Geek toy in inconspicuous wrapper

At metroactive, Annalee Newitz is giving an inside account of her rite of passage into Wikipedia editing, and witnesses an odd occurence, Lovecraft-impingent, as it were –

And then, while I was at it, I re-created another entry recently deleted for not being “notable” enough—that of Sonia Greene, a pulp–fiction writer and publisher of the 1920s who was briefly married to H.P. Lovecraft. Of all the insulting things to have happen, her entry had been erased and people searching for her were redirected to an entry on H.P. Lovecraft. How’s that for you, future scholars? Looking for information about a minor pulp fiction writer? Too bad she’s not notable—but we can redirect you to an entry on a guy she married for two years. (A guy, I might add, who pissed her off so much that she burned all his letters when they divorced.) Yuck.

Her working promise notwithstanding – I’m not so sure Wikipedia is the only or even the most efficient tool we have for creating cultural memories – she has a point when she is drawing reference to that case of digital cannibalism. Nevertheless, I might add that Lovecraft is some prominently shelved on Wikipedia exactly because there are legions of nerds and fans out there who find it important to have an available online reference to the Cthulhu mythos: you will never know when these creatures will go wrecking and messing through your town and garden, but when they finally do – you might as well put a name tag and a history to them. Hell, even I use it once in a while to not mix up alien invader species.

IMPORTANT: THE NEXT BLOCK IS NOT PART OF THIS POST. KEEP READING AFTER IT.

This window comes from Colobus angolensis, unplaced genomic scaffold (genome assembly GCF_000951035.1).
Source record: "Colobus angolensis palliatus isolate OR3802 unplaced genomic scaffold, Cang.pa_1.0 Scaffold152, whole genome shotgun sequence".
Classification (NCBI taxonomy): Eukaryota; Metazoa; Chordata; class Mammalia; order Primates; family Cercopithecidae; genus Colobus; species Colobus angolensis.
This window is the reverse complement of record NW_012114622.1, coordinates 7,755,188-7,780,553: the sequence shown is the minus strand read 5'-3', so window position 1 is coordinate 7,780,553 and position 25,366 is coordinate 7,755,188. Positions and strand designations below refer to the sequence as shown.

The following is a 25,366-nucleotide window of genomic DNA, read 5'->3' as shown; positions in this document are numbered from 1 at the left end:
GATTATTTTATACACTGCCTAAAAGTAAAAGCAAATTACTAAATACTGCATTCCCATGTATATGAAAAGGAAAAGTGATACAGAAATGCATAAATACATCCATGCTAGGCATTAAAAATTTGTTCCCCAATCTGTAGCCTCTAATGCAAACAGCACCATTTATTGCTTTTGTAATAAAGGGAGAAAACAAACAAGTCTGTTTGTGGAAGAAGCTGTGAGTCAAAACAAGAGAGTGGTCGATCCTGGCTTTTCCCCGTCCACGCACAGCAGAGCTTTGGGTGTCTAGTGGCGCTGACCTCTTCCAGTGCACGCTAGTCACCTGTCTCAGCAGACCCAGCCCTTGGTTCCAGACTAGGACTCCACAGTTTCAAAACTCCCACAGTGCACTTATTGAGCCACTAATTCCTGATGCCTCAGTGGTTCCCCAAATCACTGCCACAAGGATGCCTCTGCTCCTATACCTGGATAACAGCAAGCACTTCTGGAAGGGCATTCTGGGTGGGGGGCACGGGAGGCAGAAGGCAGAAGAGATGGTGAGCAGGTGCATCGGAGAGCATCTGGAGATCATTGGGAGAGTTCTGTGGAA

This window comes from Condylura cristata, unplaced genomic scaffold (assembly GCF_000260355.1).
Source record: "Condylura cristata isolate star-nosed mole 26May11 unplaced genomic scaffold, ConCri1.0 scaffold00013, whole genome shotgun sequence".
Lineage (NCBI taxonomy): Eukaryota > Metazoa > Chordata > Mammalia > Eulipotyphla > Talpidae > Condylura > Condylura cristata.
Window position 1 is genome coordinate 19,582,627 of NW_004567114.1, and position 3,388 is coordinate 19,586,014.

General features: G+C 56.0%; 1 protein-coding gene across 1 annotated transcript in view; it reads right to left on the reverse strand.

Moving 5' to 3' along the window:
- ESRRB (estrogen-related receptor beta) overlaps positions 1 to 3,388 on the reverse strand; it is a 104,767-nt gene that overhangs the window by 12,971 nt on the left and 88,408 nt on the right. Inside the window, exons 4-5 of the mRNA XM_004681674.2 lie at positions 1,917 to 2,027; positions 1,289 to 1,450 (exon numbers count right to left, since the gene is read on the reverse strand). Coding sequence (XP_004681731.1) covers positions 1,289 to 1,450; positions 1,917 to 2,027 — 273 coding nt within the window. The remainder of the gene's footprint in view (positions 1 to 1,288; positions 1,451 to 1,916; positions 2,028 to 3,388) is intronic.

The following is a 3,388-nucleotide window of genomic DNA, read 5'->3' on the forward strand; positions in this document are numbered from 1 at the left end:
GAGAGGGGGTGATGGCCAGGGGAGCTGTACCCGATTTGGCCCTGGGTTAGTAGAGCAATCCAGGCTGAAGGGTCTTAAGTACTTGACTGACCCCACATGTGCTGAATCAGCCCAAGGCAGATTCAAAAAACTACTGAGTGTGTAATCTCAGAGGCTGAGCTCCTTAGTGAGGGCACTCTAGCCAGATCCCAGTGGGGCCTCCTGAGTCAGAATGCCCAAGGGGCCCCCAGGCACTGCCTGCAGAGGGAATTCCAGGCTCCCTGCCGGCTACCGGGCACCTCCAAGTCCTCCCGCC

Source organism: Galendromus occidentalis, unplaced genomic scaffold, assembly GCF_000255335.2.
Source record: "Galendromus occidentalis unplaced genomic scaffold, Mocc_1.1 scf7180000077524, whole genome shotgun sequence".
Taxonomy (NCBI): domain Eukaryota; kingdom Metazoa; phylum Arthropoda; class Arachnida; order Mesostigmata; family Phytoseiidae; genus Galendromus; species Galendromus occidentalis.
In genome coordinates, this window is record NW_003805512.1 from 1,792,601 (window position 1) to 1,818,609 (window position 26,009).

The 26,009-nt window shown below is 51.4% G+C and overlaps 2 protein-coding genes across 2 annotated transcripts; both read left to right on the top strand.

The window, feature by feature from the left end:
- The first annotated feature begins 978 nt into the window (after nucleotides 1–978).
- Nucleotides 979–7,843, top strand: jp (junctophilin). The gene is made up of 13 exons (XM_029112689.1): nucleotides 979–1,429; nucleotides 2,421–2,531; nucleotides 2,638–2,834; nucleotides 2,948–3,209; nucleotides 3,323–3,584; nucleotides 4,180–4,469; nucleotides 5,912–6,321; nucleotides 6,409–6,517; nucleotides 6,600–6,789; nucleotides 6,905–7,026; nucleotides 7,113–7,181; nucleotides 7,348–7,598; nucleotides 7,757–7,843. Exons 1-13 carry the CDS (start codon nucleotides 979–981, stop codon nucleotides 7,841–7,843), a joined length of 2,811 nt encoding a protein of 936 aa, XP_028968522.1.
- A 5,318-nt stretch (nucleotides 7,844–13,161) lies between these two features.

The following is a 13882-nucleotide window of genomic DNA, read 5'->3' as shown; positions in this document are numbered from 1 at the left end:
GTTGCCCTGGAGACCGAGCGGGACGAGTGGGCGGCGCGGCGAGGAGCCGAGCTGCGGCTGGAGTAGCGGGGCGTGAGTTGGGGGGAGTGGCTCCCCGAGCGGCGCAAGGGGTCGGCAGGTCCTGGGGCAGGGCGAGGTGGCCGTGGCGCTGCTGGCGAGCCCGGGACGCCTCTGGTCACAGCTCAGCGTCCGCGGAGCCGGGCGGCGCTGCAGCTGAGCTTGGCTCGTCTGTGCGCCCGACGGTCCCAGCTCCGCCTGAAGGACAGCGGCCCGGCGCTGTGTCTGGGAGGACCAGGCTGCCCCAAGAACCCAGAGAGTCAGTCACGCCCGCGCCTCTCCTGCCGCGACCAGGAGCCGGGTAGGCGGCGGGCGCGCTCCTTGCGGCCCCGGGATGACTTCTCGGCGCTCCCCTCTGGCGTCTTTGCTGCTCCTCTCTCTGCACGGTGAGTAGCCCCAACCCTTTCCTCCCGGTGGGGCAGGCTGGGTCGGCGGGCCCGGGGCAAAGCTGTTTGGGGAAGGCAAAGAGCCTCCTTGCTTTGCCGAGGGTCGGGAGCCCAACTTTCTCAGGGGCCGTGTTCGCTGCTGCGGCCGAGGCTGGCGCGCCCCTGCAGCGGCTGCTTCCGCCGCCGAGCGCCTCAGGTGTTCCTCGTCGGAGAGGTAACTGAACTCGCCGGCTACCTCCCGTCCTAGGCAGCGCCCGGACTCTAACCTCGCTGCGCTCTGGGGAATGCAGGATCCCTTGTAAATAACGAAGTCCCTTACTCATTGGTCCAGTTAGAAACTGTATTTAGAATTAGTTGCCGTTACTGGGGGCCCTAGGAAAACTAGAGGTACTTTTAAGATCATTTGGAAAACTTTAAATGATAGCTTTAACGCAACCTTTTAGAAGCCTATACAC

These nerds help lift the burden of obscurantism –

I am genuinely offended by the notion that obscure authors, technologies, ideas and events should be deleted from what’s supposed to be a vast compendium of knowledge.

off an author whose posthumous existence ranges somewhere between geek toy and occult master of ceremonies – democratizing the experience of his work and thought in a way that makes it hard to over-emphasize the importance of online publishing to reach Lovecraft out to a wider, non-segmentalized, non-nerdy audience, which will ultimately also help his fortune in academe – from geek toy to mainstream phenomenon to object of academic inquiry.


Meanwhile, in another shelter of the academic sphere of subsistence, I am considering how I move my class in some broad sweep from Melville’s acerbic-humorous exercise in cynicism, The Confidence Man, into the 20th century and also to Lovecraft: thus it is that Melville has, for the time being, turned into a co-resident, and I shall poke him with some more questions while he is here. To quote Melville, or rather: his way of opening, as he does in The Confidence Man, his chapters with these 19th-century-ish header summaries that become part of the narrative when they jibe at it – to quote him freely –

Upon the heel of the last scene, Melville and Lovecraft enter the blog, mutual benedictions on their lips.


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